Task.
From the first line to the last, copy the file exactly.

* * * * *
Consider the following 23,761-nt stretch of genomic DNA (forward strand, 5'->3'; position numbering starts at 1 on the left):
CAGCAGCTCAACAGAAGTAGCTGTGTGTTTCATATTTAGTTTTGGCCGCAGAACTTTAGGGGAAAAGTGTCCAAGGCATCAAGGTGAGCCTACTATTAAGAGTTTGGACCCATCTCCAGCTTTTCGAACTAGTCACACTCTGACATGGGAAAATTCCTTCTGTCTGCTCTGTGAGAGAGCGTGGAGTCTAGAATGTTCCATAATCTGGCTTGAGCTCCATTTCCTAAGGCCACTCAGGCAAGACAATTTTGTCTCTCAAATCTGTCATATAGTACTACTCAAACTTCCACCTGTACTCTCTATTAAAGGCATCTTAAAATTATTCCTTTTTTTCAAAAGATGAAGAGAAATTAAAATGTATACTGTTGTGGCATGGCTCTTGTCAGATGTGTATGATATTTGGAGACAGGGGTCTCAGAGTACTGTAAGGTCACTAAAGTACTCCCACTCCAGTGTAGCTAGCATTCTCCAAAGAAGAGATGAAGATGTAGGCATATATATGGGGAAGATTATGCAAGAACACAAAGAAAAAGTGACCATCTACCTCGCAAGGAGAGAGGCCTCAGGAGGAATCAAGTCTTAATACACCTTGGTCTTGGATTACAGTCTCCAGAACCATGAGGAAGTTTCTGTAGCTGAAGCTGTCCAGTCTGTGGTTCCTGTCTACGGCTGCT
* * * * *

Consider the following 23,761-nt stretch of genomic DNA (forward strand, 5'->3'; position numbering starts at 1 on the left):
CAGCAGCTCAACAGAAGTAGCTGTGTGTTTCATATTTAGTTTTGGCCGCAGAACTTTAGGGGAAAAGTGTCCAAGGCATCAAGGTGAGCCTACTATTAAGAGTTTGGACCCATCTCCAGCTTTTCGAACTAGTCACACTCTGACATGGGAAAATTCCTTCTGTCTGCTCTGTGAGAGAGCGTGGAGTCTAGAATGTTCCATAATCTGGCTTGAGCTCCATTTCCTAAGGCCACTCAGGCAAGACAATTTTGTCTCTCAAATCTGTCATATAGTACTACTCAAACTTCCACCTGTACTCTCTATTAAAGGCATCTTAAAATTATTCCTTTTTTTCAAAAGATGAAGAGAAATTAAAATGTATACTGTTGTGGCATGGCTCTTGTCAGATGTGTATGATATTTGGAGACAGGGGTCTCAGAGTACTGTAAGGTCACTAAAGTACTCCCACTCCAGTGTAGCTAGCATTCTCCAAAGAAGAGATGAAGATGTAGGCATATATATGGGGAAGATTATGCAAGAACACAAAGAAAAAGTGACCATCTACCTCGCAAGGAGAGAGGCCTCAGGAGGAATCAAGTCTTAATACACCTTGGTCTTGGATTACAGTCTCCAGAACCATGAGGAAGTTTCTGTAGCTGAAGCTGTCCAGTCTGTGGTTCCTGTCTACGGCTGCT